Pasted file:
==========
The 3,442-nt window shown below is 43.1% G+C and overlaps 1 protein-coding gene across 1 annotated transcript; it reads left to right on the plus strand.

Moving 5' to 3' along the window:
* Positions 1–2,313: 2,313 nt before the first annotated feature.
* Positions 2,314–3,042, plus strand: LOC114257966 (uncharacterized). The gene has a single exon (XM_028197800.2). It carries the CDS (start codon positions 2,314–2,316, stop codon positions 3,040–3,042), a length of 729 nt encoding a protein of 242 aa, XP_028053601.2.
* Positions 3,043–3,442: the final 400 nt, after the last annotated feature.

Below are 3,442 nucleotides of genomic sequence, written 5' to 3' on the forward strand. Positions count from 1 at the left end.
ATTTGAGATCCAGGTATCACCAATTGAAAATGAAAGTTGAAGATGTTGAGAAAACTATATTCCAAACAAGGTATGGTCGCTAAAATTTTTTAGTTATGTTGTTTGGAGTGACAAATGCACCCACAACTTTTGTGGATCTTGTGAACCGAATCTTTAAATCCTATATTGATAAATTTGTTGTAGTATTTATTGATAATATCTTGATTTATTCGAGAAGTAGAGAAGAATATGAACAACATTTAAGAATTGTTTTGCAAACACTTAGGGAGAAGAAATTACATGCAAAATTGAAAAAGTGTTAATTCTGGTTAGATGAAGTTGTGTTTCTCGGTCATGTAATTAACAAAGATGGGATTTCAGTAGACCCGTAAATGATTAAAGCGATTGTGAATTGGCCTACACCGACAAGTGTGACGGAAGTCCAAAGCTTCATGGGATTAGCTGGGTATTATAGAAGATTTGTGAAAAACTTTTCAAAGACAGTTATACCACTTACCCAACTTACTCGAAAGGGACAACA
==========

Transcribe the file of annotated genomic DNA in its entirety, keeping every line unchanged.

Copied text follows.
The 3,442-nt window shown below is 43.1% G+C and overlaps 1 protein-coding gene across 1 annotated transcript; it reads left to right on the plus strand.

Moving 5' to 3' along the window:
* Positions 1–2,313: 2,313 nt before the first annotated feature.
* Positions 2,314–3,042, plus strand: LOC114257966 (uncharacterized). The gene has a single exon (XM_028197800.2). It carries the CDS (start codon positions 2,314–2,316, stop codon positions 3,040–3,042), a length of 729 nt encoding a protein of 242 aa, XP_028053601.2.
* Positions 3,043–3,442: the final 400 nt, after the last annotated feature.

Below are 3,442 nucleotides of genomic sequence, written 5' to 3' on the forward strand. Positions count from 1 at the left end.
ATTTGAGATCCAGGTATCACCAATTGAAAATGAAAGTTGAAGATGTTGAGAAAACTATATTCCAAACAAGGTATGGTCGCTAAAATTTTTTAGTTATGTTGTTTGGAGTGACAAATGCACCCACAACTTTTGTGGATCTTGTGAACCGAATCTTTAAATCCTATATTGATAAATTTGTTGTAGTATTTATTGATAATATCTTGATTTATTCGAGAAGTAGAGAAGAATATGAACAACATTTAAGAATTGTTTTGCAAACACTTAGGGAGAAGAAATTACATGCAAAATTGAAAAAGTGTTAATTCTGGTTAGATGAAGTTGTGTTTCTCGGTCATGTAATTAACAAAGATGGGATTTCAGTAGACCCGTAAATGATTAAAGCGATTGTGAATTGGCCTACACCGACAAGTGTGACGGAAGTCCAAAGCTTCATGGGATTAGCTGGGTATTATAGAAGATTTGTGAAAAACTTTTCAAAGACAGTTATACCACTTACCCAACTTACTCGAAAGGGACAACA